While Bruce Willis may not consider his 1988 action classic Die Hard a "Christmas movie," director John McTiernan sees things a bit differently.

McTiernan linked up with the American Film Institute to share a 12-minute video in which he lays out the case for categorizing the franchise-launching hit as a holiday classic.

"Die Hard was a terrorist movie … It was really about the stern face of authority stepping in to put things right again," McTiernan said while explaining how he and producer Joel Silver ultimately snuck in a narrative that he likened to the famous Pottersville sequence from the 1946 drama It's a Wonderful Life. That classic sequence, McTiernan added, was "the clearest demonstration and criticism of runaway unregulated war capitalism."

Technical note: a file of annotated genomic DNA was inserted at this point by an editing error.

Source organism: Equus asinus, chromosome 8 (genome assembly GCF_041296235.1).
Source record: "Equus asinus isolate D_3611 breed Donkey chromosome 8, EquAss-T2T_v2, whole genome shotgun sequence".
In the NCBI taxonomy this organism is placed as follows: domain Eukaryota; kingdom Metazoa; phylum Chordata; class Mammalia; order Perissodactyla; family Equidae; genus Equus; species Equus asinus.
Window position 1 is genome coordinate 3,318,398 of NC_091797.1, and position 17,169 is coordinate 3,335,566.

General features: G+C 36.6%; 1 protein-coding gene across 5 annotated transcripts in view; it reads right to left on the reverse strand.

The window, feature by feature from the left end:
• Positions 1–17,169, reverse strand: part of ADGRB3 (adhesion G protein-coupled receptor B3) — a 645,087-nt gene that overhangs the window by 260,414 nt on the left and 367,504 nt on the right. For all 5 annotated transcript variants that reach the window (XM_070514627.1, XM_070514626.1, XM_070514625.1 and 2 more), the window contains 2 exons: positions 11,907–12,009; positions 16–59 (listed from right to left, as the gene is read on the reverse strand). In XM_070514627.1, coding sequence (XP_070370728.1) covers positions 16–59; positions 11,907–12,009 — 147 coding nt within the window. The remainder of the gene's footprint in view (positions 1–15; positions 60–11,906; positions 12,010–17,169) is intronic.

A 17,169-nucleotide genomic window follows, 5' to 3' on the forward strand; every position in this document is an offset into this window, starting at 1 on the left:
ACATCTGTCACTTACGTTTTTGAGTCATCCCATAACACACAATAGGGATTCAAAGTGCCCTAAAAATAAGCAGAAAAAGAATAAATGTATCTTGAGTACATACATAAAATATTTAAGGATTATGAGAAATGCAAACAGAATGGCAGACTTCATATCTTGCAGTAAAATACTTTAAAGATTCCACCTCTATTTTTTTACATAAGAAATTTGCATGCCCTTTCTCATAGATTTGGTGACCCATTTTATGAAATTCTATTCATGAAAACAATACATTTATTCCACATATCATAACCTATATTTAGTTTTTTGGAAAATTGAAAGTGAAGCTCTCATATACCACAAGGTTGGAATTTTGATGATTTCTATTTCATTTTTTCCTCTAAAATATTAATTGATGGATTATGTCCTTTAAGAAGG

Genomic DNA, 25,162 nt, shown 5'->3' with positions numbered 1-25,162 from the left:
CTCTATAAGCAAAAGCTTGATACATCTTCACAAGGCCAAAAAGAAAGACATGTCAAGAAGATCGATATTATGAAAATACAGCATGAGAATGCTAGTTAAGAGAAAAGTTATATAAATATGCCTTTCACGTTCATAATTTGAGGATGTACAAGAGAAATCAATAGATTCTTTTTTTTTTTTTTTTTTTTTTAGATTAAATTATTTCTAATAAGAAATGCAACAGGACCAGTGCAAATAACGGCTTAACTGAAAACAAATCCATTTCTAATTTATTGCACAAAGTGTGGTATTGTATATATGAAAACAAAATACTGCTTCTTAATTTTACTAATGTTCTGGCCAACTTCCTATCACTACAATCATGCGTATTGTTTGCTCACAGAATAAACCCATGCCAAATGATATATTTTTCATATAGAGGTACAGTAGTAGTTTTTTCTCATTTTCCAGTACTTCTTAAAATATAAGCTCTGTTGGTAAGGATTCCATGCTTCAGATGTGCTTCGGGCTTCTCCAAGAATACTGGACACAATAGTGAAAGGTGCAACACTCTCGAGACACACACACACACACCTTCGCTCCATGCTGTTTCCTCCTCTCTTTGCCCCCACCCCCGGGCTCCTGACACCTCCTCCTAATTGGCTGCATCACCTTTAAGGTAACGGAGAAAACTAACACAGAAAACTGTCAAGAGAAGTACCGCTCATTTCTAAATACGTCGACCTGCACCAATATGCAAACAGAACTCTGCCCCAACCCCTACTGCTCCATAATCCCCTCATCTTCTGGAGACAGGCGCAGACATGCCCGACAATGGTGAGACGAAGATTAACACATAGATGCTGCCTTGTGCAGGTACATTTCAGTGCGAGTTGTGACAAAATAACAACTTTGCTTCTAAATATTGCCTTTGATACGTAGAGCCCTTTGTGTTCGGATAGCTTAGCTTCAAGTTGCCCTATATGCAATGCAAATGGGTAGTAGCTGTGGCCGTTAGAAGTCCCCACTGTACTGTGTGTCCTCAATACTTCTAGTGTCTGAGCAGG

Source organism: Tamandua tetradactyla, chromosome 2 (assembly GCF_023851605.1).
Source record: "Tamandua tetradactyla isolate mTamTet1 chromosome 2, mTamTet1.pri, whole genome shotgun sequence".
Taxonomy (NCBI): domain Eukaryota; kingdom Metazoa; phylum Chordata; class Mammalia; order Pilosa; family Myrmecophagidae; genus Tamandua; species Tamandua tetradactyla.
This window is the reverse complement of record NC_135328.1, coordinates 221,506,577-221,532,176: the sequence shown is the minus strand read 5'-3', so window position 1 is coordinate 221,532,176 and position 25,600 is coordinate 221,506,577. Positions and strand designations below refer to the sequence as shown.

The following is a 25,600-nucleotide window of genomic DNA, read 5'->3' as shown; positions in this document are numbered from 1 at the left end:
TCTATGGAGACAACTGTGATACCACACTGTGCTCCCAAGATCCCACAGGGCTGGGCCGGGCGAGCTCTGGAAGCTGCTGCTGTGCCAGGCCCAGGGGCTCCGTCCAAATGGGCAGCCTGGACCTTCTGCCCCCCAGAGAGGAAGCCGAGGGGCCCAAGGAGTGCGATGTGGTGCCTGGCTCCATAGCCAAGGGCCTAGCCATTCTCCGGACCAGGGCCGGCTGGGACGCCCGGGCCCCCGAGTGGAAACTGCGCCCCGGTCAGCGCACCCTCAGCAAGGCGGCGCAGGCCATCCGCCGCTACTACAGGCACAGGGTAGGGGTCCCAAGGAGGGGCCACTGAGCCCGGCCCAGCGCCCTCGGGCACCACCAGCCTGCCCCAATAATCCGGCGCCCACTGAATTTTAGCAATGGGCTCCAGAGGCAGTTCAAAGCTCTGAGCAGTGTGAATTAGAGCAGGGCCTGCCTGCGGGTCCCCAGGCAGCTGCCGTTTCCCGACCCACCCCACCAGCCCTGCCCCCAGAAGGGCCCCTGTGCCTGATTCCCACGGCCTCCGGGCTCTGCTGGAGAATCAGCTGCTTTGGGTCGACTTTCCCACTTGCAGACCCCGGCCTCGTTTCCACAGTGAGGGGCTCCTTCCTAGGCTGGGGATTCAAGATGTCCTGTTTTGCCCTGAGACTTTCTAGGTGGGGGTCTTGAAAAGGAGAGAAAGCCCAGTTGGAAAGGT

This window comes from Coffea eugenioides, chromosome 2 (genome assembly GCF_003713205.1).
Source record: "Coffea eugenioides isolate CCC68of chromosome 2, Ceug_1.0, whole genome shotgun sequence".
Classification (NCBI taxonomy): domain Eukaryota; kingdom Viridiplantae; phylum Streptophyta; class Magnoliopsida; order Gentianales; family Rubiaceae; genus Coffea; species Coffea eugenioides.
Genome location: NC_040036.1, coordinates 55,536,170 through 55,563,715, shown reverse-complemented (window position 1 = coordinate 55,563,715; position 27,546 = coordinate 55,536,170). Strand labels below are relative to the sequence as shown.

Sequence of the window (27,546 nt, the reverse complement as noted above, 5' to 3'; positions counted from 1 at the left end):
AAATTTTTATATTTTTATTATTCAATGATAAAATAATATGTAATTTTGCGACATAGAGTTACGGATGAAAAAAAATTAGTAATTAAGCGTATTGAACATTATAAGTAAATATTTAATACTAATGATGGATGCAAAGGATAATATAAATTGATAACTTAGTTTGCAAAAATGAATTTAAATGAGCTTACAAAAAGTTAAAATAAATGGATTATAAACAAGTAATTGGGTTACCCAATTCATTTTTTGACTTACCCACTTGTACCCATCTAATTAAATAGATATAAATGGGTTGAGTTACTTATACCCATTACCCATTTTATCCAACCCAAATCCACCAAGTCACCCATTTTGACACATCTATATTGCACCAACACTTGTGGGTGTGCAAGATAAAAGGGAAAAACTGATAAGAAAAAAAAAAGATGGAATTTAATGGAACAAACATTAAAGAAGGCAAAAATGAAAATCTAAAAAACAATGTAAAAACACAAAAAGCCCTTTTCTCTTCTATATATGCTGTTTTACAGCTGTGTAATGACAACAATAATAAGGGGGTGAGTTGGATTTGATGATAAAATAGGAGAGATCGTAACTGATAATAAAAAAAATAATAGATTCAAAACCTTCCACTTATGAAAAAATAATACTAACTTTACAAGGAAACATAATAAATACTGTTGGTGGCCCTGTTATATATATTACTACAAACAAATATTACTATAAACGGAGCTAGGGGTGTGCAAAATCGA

In taking the job, McTiernan wanted to make Willis' character John McClane a working class hero.

"Other people started to catch on that this was a movie where the hero was a real human being and the people of authority, all of the important folks, were all portrayed as kind of foolish," he said.

As more and more people behind the scenes started to catch on to McTiernan’s aim, the holiday distinction started to brew.

"We hadn't intended it to be a Christmas movie but the joy that came from it is what turned it into a Christmas movie," McTiernan said. The director, who also helmed the 1995 entry Die Hard With a Vengeance, then connected this message to the problems of today.

"These last four years have been scary as hell … There are genuinely evil people out there," he said.

Peep McTiernan's insight in full below via AFI: